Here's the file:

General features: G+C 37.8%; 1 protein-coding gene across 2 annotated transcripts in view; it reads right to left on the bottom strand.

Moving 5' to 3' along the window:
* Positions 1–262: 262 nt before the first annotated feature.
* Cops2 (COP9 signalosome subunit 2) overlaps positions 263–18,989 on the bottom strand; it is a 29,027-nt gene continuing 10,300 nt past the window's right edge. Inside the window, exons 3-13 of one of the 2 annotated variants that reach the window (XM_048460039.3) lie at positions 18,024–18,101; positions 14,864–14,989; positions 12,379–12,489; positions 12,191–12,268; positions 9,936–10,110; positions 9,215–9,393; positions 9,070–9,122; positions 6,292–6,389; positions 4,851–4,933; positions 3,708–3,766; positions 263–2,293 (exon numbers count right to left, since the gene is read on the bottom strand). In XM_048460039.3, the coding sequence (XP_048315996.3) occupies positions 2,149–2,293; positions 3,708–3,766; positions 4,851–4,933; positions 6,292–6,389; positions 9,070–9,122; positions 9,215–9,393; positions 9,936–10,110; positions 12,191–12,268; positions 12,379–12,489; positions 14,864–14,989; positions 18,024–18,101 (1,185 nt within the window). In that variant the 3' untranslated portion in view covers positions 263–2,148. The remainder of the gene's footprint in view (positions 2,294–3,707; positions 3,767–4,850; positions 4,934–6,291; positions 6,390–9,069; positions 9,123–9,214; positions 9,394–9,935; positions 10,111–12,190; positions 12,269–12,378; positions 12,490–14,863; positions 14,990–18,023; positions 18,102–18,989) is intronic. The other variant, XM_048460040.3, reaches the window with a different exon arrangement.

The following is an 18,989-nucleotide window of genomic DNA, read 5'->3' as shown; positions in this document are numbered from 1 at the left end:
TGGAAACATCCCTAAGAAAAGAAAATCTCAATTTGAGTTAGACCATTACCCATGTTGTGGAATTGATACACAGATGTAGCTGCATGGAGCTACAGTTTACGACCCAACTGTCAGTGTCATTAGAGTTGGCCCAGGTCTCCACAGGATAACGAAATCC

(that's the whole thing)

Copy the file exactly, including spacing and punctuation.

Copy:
General features: G+C 37.8%; 1 protein-coding gene across 2 annotated transcripts in view; it reads right to left on the bottom strand.

Moving 5' to 3' along the window:
* Positions 1–262: 262 nt before the first annotated feature.
* Cops2 (COP9 signalosome subunit 2) overlaps positions 263–18,989 on the bottom strand; it is a 29,027-nt gene continuing 10,300 nt past the window's right edge. Inside the window, exons 3-13 of one of the 2 annotated variants that reach the window (XM_048460039.3) lie at positions 18,024–18,101; positions 14,864–14,989; positions 12,379–12,489; positions 12,191–12,268; positions 9,936–10,110; positions 9,215–9,393; positions 9,070–9,122; positions 6,292–6,389; positions 4,851–4,933; positions 3,708–3,766; positions 263–2,293 (exon numbers count right to left, since the gene is read on the bottom strand). In XM_048460039.3, the coding sequence (XP_048315996.3) occupies positions 2,149–2,293; positions 3,708–3,766; positions 4,851–4,933; positions 6,292–6,389; positions 9,070–9,122; positions 9,215–9,393; positions 9,936–10,110; positions 12,191–12,268; positions 12,379–12,489; positions 14,864–14,989; positions 18,024–18,101 (1,185 nt within the window). In that variant the 3' untranslated portion in view covers positions 263–2,148. The remainder of the gene's footprint in view (positions 2,294–3,707; positions 3,767–4,850; positions 4,934–6,291; positions 6,390–9,069; positions 9,123–9,214; positions 9,394–9,935; positions 10,111–12,190; positions 12,269–12,378; positions 12,490–14,863; positions 14,990–18,023; positions 18,102–18,989) is intronic. The other variant, XM_048460040.3, reaches the window with a different exon arrangement.

The following is an 18,989-nucleotide window of genomic DNA, read 5'->3' as shown; positions in this document are numbered from 1 at the left end:
TGGAAACATCCCTAAGAAAAGAAAATCTCAATTTGAGTTAGACCATTACCCATGTTGTGGAATTGATACACAGATGTAGCTGCATGGAGCTACAGTTTACGACCCAACTGTCAGTGTCATTAGAGTTGGCCCAGGTCTCCACAGGATAACGAAATCC